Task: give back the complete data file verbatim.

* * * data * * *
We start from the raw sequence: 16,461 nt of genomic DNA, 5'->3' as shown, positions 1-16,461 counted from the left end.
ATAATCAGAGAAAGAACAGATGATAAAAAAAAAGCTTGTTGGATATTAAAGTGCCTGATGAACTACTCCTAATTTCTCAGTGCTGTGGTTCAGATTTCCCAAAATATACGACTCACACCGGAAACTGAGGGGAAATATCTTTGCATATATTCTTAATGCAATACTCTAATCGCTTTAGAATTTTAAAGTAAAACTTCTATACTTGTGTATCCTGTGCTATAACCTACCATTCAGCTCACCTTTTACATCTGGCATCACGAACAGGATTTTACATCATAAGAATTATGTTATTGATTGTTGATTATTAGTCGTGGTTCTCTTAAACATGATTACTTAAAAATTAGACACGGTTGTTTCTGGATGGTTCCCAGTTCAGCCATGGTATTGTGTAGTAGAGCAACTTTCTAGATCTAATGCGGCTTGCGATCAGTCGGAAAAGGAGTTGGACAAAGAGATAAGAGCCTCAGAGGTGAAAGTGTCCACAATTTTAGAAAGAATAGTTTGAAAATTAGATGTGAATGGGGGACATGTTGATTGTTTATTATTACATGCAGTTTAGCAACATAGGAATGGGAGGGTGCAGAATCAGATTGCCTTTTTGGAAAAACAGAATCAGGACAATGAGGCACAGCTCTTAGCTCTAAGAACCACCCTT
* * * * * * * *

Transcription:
We start from the raw sequence: 16,461 nt of genomic DNA, 5'->3' as shown, positions 1-16,461 counted from the left end.
ATAATCAGAGAAAGAACAGATGATAAAAAAAAAGCTTGTTGGATATTAAAGTGCCTGATGAACTACTCCTAATTTCTCAGTGCTGTGGTTCAGATTTCCCAAAATATACGACTCACACCGGAAACTGAGGGGAAATATCTTTGCATATATTCTTAATGCAATACTCTAATCGCTTTAGAATTTTAAAGTAAAACTTCTATACTTGTGTATCCTGTGCTATAACCTACCATTCAGCTCACCTTTTACATCTGGCATCACGAACAGGATTTTACATCATAAGAATTATGTTATTGATTGTTGATTATTAGTCGTGGTTCTCTTAAACATGATTACTTAAAAATTAGACACGGTTGTTTCTGGATGGTTCCCAGTTCAGCCATGGTATTGTGTAGTAGAGCAACTTTCTAGATCTAATGCGGCTTGCGATCAGTCGGAAAAGGAGTTGGACAAAGAGATAAGAGCCTCAGAGGTGAAAGTGTCCACAATTTTAGAAAGAATAGTTTGAAAATTAGATGTGAATGGGGGACATGTTGATTGTTTATTATTACATGCAGTTTAGCAACATAGGAATGGGAGGGTGCAGAATCAGATTGCCTTTTTGGAAAAACAGAATCAGGACAATGAGGCACAGCTCTTAGCTCTAAGAACCACCCTT